The Triumphs in Scripture

The Triumph of Christianity Over Paganism, Gustave Doré, (1899)

 

“WHAT do you mean that the Blessed Mother will “triumph”?” asked one puzzled reader recently. “I mean, the Scriptures say that out of the mouth of Jesus will come ‘a sharp sword to strike the nations’ (Rev 19:15) and that ‘the lawless one will be revealed, whom the Lord Jesus will kill with the breath of his mouth and render powerless by the manifestation of his coming’ (2 Thess 2:8). Where do you see the Virgin Mary “triumphing” in all of this??”

A broader look at this question may help us understand not only what the “Triumph of the Immaculate Heart” means, but also, what the “Triumph of the Sacred Heart” is as well, and when they occur.

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The Immaculata

THE NOW WORD ON MASS READINGS
for December 19th-20th, 2014
of the Third Week of Advent

Liturgical texts here

 

 

THE Immaculate Conception of Mary is one of the most beautiful miracles in salvation history after the Incarnation—so much so, that the Fathers of the Eastern tradition celebrate her as “the All-Holy” (Panagia) who was…

…free from any stain of sin, as though fashioned by the Holy Spirit and formed as a new creature. —Catechism of the Catholic Church, n. 493

But if Mary is a “type” of the Church, then it means that we too are called to become the Immaculate Conception as well.

 

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When a Mother Cries

THE NOW WORD ON MASS READINGS
for September 15th, 2014
Memorial of Our Lady of Sorrows

Liturgical texts here

 

 

I stood and watched as tears welled in her eyes. They ran down her cheek and formed drops on her chin. She looked as though her heart could break. Only a day before, she had appeared peaceful, even joyful… but now her face seemed to betray the deep sorrow in her heart. I could only ask “Why…?”, but there was no answer in the rose-scented air, since the Woman I was looking at was a statue of Our Lady of Fatima.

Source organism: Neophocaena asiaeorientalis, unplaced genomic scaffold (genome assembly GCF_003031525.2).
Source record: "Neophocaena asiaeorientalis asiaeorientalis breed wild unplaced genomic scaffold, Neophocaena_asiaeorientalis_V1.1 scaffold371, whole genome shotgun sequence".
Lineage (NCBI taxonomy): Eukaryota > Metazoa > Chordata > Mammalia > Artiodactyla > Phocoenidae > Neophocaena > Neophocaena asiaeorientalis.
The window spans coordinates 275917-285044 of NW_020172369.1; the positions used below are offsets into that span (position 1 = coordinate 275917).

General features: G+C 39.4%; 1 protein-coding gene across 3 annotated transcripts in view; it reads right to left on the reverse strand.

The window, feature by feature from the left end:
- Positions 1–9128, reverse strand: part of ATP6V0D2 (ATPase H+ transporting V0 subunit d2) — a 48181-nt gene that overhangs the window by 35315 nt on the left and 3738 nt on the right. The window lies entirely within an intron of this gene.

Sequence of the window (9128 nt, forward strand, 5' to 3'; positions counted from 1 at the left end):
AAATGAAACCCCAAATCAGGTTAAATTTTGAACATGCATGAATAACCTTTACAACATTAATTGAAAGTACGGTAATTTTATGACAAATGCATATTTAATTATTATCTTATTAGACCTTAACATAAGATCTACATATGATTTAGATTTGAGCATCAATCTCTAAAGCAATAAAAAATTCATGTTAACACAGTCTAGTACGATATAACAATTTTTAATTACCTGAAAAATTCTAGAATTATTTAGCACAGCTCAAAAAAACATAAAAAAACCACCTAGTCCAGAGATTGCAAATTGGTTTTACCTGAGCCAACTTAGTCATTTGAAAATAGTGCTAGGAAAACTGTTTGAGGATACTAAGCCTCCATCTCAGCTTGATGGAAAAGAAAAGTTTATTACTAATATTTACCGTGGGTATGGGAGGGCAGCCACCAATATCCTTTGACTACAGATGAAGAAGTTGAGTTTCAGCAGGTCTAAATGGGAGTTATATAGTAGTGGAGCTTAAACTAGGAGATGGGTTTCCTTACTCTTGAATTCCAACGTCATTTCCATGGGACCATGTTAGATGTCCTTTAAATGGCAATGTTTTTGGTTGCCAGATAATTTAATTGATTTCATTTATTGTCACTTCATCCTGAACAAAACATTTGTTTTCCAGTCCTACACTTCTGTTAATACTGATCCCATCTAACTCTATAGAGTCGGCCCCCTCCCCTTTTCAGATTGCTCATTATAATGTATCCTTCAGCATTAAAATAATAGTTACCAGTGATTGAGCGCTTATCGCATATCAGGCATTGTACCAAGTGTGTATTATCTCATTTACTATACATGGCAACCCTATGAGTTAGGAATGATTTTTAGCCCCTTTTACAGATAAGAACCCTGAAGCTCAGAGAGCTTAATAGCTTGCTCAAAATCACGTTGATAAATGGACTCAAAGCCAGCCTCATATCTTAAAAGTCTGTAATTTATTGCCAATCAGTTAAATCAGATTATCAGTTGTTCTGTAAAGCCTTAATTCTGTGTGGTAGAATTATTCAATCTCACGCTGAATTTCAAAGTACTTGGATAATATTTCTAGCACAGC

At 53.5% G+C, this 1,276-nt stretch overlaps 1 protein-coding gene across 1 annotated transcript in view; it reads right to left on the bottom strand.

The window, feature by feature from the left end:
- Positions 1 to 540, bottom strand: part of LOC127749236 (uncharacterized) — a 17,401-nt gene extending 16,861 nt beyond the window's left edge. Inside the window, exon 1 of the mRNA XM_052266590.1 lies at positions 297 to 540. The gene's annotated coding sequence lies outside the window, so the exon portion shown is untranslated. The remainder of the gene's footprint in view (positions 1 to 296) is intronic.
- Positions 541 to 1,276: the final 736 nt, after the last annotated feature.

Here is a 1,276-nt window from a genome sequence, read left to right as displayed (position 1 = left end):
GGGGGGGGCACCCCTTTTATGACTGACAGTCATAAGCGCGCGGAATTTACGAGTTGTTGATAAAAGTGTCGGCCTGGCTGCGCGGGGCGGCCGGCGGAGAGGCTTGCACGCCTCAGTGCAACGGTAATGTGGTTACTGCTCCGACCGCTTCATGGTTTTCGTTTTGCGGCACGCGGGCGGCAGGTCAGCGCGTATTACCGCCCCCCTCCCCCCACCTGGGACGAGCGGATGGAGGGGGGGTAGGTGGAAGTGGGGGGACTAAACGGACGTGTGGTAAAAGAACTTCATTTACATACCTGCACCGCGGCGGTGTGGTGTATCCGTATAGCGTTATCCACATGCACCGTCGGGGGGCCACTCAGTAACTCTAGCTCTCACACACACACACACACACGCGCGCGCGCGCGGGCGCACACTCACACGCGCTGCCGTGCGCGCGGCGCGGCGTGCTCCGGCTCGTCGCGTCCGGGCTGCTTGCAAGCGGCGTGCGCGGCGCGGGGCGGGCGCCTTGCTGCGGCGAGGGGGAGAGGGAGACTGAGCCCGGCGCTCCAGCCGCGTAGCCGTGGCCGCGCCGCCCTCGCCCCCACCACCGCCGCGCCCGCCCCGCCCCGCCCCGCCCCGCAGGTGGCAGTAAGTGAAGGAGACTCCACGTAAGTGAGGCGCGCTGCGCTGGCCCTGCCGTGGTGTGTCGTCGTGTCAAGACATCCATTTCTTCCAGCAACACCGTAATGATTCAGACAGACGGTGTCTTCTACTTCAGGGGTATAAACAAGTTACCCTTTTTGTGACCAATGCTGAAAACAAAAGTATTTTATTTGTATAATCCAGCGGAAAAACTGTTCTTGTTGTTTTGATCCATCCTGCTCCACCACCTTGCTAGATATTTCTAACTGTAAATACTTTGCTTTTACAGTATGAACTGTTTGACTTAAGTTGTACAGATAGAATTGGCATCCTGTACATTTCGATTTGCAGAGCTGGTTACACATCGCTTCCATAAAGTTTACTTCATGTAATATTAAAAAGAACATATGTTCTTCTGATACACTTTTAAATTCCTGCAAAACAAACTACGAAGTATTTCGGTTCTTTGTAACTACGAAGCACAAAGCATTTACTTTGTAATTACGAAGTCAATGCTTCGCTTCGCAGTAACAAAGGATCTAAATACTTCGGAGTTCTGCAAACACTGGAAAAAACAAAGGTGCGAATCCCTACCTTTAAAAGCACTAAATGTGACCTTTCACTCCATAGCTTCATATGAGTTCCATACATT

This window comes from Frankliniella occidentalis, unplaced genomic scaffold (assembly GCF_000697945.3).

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The Masterwork


The Immaculate Conception, by Giovanni Battista Tiepolo (1767)

 

WHAT did you say? That Mary is the refuge that God is giving us in these times? [1]cf. The Rapture, the Ruse, and the Refuge

It sounds like heresy, doesn’t it. After all, isn’t Jesus our refuge? Isn’t He the “mediator” between man and God? Isn’t His the only name by which we are saved? Is He not the Savior of the world? Yes, all this is true. But how the Savior wishes to save us is a completely different matter. How the merits of the Cross are applied is an altogether mysterious, beautiful, and awesome unfolding story. It is within this application of our redemption that Mary finds her place as the crown of God’s masterplan in redemption, after Our Lord Himself.

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The Rapture, the Ruse, and the Refuge

ON THE FEAST OF THE ASSUMPTION
August 15th, 2014

 

IT came to me as clear as a bell during Mass: there is one refuge that God is giving us in these times. Just as in the days of Noah there was only one ark, so too today, there is only one Ark being provided in this present and coming Storm. Not only did the Lord send Our Lady to warn of the spread of global Communism, [1]cf. The Fall of Mystery Babylon but she also gave us the means to endure and be protected throughout this difficult period…

…and it won’t be a “rapture.”

 

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The Two Hearts

THE NOW WORD ON MASS READINGS
for June 23rd – June 28th, 2014